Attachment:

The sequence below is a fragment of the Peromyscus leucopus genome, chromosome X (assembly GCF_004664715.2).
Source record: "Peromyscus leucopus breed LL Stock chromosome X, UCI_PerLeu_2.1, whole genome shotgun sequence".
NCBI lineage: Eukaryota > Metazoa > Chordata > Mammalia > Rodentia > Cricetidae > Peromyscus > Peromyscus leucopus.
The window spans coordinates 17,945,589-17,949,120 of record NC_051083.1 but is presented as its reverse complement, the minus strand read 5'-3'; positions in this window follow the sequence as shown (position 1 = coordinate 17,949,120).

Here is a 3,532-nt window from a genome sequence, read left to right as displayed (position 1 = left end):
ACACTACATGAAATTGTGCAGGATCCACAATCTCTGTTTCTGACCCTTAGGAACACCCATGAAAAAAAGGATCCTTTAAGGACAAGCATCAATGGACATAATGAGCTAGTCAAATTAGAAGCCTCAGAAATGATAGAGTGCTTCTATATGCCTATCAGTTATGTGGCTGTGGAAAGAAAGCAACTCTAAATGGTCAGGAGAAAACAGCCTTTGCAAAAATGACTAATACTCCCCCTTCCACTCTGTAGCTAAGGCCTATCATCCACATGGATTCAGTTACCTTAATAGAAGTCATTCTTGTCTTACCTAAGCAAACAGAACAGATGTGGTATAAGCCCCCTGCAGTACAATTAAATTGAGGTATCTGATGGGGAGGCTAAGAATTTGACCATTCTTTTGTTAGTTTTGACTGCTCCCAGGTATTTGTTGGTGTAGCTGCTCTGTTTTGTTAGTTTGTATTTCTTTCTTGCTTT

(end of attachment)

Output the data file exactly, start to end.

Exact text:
The sequence below is a fragment of the Peromyscus leucopus genome, chromosome X (assembly GCF_004664715.2).
Source record: "Peromyscus leucopus breed LL Stock chromosome X, UCI_PerLeu_2.1, whole genome shotgun sequence".
NCBI lineage: Eukaryota > Metazoa > Chordata > Mammalia > Rodentia > Cricetidae > Peromyscus > Peromyscus leucopus.
The window spans coordinates 17,945,589-17,949,120 of record NC_051083.1 but is presented as its reverse complement, the minus strand read 5'-3'; positions in this window follow the sequence as shown (position 1 = coordinate 17,949,120).

Here is a 3,532-nt window from a genome sequence, read left to right as displayed (position 1 = left end):
ACACTACATGAAATTGTGCAGGATCCACAATCTCTGTTTCTGACCCTTAGGAACACCCATGAAAAAAAGGATCCTTTAAGGACAAGCATCAATGGACATAATGAGCTAGTCAAATTAGAAGCCTCAGAAATGATAGAGTGCTTCTATATGCCTATCAGTTATGTGGCTGTGGAAAGAAAGCAACTCTAAATGGTCAGGAGAAAACAGCCTTTGCAAAAATGACTAATACTCCCCCTTCCACTCTGTAGCTAAGGCCTATCATCCACATGGATTCAGTTACCTTAATAGAAGTCATTCTTGTCTTACCTAAGCAAACAGAACAGATGTGGTATAAGCCCCCTGCAGTACAATTAAATTGAGGTATCTGATGGGGAGGCTAAGAATTTGACCATTCTTTTGTTAGTTTTGACTGCTCCCAGGTATTTGTTGGTGTAGCTGCTCTGTTTTGTTAGTTTGTATTTCTTTCTTGCTTT